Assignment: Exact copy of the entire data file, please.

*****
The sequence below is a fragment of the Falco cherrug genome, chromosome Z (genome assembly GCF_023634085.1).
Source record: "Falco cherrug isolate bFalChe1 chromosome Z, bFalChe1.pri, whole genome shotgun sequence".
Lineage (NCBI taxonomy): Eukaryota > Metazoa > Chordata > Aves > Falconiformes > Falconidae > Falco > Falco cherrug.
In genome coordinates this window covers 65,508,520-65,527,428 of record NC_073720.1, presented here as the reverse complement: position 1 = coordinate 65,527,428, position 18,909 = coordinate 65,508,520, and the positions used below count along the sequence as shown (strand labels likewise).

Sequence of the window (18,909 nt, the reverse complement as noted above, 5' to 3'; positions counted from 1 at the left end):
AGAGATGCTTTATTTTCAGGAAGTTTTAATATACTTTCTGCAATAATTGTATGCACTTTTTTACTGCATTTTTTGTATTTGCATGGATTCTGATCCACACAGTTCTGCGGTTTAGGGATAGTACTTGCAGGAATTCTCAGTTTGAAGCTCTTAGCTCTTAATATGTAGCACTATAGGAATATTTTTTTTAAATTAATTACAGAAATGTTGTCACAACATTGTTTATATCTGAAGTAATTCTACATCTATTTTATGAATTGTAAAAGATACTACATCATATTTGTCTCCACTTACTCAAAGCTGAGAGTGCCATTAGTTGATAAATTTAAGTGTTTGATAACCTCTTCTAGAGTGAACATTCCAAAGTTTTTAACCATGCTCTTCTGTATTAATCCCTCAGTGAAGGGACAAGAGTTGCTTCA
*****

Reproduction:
The sequence below is a fragment of the Falco cherrug genome, chromosome Z (genome assembly GCF_023634085.1).
Source record: "Falco cherrug isolate bFalChe1 chromosome Z, bFalChe1.pri, whole genome shotgun sequence".
Lineage (NCBI taxonomy): Eukaryota > Metazoa > Chordata > Aves > Falconiformes > Falconidae > Falco > Falco cherrug.
In genome coordinates this window covers 65,508,520-65,527,428 of record NC_073720.1, presented here as the reverse complement: position 1 = coordinate 65,527,428, position 18,909 = coordinate 65,508,520, and the positions used below count along the sequence as shown (strand labels likewise).

Sequence of the window (18,909 nt, the reverse complement as noted above, 5' to 3'; positions counted from 1 at the left end):
AGAGATGCTTTATTTTCAGGAAGTTTTAATATACTTTCTGCAATAATTGTATGCACTTTTTTACTGCATTTTTTGTATTTGCATGGATTCTGATCCACACAGTTCTGCGGTTTAGGGATAGTACTTGCAGGAATTCTCAGTTTGAAGCTCTTAGCTCTTAATATGTAGCACTATAGGAATATTTTTTTTAAATTAATTACAGAAATGTTGTCACAACATTGTTTATATCTGAAGTAATTCTACATCTATTTTATGAATTGTAAAAGATACTACATCATATTTGTCTCCACTTACTCAAAGCTGAGAGTGCCATTAGTTGATAAATTTAAGTGTTTGATAACCTCTTCTAGAGTGAACATTCCAAAGTTTTTAACCATGCTCTTCTGTATTAATCCCTCAGTGAAGGGACAAGAGTTGCTTCA